Many social media sites have privacy restrictions and reporting processes in place to keep profiles and information private. For more tips on how to keep your children safe online and prevent cyberbullying, take a look at this guide.

Top ten tips for building resilience in children

Building resilience in children helps them understand that life can be challenging but that with the right support and skills, they can conquer those challenges. We’ve put together ten top tips to help you instil resilience in your children. 

  1. Build trusting relationships
    Spend one-on-one time with your child where you’re giving them your full attention. Let them know they can trust you and talk to you about anything that’s on their mind and that their thoughts and feelings are important.

  2. Teach healthy risk taking
    Resilience builds every time we’re faced with a challenge. Enabling your children to take healthy risks where they’re outside their comfort zone will help them to recognise their ability and overcome challenges. This could be anything from trying a new sport or activity to performing in a play.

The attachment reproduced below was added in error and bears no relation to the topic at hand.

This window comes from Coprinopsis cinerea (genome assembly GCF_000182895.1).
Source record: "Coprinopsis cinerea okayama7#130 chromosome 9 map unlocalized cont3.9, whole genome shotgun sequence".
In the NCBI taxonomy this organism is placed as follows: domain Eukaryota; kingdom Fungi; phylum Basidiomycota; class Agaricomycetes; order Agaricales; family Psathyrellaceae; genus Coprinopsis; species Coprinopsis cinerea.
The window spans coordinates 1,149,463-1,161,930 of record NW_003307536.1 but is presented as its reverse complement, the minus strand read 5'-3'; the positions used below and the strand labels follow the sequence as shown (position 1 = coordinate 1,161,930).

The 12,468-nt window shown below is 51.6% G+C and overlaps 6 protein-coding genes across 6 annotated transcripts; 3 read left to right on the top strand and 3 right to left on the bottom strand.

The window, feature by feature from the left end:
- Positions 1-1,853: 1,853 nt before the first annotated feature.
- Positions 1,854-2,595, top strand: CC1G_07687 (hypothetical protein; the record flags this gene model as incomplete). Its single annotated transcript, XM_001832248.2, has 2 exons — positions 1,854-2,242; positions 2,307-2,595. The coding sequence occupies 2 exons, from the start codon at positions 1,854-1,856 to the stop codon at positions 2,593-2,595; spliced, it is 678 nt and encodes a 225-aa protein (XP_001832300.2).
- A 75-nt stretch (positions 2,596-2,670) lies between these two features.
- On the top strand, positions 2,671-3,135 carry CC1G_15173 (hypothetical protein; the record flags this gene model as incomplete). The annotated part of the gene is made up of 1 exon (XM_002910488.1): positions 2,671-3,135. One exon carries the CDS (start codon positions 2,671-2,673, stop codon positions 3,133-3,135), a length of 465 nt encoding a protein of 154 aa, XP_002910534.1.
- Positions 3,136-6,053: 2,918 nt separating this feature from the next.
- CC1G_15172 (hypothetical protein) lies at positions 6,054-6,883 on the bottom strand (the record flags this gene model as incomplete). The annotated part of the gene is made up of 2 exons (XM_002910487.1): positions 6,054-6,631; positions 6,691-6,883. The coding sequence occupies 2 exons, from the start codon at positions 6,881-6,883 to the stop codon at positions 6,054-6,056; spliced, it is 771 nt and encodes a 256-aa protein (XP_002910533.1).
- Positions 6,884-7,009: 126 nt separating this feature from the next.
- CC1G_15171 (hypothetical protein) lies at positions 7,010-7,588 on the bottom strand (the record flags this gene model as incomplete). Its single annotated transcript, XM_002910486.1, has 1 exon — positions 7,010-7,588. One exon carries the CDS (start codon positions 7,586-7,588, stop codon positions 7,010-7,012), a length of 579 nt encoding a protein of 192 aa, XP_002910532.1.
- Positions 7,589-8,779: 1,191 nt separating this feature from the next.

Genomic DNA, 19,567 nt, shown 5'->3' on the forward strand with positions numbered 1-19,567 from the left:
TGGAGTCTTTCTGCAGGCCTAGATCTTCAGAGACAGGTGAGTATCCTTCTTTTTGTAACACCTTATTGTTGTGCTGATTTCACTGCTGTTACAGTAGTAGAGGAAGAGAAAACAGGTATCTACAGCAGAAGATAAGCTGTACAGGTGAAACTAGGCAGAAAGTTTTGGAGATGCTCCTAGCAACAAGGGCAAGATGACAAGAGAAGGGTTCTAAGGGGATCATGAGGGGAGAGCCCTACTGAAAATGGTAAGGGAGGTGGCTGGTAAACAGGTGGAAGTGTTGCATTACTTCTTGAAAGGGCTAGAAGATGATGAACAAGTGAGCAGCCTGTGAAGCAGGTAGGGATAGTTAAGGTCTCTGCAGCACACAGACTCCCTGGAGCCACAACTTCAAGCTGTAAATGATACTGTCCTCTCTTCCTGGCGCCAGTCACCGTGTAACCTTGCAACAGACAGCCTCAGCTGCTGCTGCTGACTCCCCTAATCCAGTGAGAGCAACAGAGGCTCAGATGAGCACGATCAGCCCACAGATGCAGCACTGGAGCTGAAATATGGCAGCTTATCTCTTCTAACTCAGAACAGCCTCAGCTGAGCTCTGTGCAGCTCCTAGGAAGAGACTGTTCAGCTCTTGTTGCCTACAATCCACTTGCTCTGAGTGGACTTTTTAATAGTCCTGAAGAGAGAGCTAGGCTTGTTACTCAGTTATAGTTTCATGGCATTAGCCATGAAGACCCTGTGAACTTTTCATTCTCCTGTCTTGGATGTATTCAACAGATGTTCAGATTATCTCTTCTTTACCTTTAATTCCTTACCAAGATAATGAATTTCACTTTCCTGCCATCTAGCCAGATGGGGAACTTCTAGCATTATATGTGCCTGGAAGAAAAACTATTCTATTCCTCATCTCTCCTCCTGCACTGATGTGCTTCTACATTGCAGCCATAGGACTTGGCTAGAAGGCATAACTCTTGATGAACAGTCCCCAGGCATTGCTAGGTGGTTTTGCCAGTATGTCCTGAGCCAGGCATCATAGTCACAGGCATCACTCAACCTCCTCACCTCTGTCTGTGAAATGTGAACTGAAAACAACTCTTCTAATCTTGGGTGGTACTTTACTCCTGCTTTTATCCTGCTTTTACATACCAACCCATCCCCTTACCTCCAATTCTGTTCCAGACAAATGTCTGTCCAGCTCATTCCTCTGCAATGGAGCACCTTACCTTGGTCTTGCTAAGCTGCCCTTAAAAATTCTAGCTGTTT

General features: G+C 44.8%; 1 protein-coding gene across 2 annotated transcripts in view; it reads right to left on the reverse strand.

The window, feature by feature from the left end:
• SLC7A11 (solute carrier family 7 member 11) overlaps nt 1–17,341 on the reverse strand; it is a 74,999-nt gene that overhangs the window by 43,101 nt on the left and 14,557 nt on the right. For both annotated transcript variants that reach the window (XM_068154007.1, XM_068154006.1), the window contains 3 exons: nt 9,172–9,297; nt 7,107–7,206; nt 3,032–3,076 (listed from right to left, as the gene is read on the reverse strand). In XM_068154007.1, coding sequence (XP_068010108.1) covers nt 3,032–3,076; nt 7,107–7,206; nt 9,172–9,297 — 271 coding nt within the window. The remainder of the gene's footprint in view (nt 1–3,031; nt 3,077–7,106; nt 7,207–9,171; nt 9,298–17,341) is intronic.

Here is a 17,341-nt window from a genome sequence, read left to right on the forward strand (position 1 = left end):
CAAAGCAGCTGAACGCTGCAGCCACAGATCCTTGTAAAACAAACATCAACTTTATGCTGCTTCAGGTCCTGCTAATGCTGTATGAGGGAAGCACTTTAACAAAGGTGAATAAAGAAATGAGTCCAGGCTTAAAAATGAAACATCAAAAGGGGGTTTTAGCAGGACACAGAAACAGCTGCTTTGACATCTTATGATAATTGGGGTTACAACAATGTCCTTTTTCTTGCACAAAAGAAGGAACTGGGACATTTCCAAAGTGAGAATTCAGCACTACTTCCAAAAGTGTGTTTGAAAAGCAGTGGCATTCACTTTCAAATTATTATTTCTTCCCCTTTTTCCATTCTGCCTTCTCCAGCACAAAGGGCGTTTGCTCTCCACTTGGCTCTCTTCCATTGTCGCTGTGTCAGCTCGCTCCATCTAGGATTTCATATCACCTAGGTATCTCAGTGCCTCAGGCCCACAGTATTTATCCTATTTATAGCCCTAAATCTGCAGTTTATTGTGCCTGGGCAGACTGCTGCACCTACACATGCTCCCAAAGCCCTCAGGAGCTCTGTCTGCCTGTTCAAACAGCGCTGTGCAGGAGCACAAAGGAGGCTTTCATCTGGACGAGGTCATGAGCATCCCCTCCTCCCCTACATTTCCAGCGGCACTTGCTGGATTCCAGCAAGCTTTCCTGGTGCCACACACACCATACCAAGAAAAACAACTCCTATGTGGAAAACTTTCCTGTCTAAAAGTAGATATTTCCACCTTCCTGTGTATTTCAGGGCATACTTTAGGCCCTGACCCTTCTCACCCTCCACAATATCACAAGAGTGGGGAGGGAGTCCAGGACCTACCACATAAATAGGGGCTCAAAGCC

3. Teach problem solving skills
    When faced with a challenge, help your child figure out a solution rather than fixing it for them. Ask questions to provide them with different ways to think about the same thing.

  4. Practice mindfulness
    Mindfulness teaches us to live in the present moment and be more aware of our thoughts and feelings. Many elements of mindfulness will help your child cope when they’re stressed such as recognising and labelling their emotions, practicing gratitude and learning breathing exercises. Why not try our podcasts? They’ll guide you through mindful breathing and mindful walking.

  5. Embrace mistakes
    Children can feel under a lot of pressure to get things right, so it’s important we show them that everyone makes mistakes and it’s not the end of the world. Letting them see you make mistakes and overcoming them will help normalise mistakes and take some of the pressure off of them.

  6. Go outside and get moving
    It’s well known that exercise helps stabilise mood and reduce anxiety. Being outdoors also has a positive impact on our mental health. Getting some sunlight can give us a boost in Vitamin D. Being out in nature also seems to make us feel more present, calmer and less stressed.

  7. Get more sleep
    Missing even one hour of sleep a night can cause us to start functioning below our full capacity. Help younger children with their sleep by introducing a good bed-time routine. This could involve a bath and a story or some calm chatting. Reduce screen time in the evening and make sure children aren’t using their devices at all at least an hour before bed. Try black-out blinds or curtains to keep their room darker for longer. As children age, they need different amounts of sleep. You can find out how much is enough, here.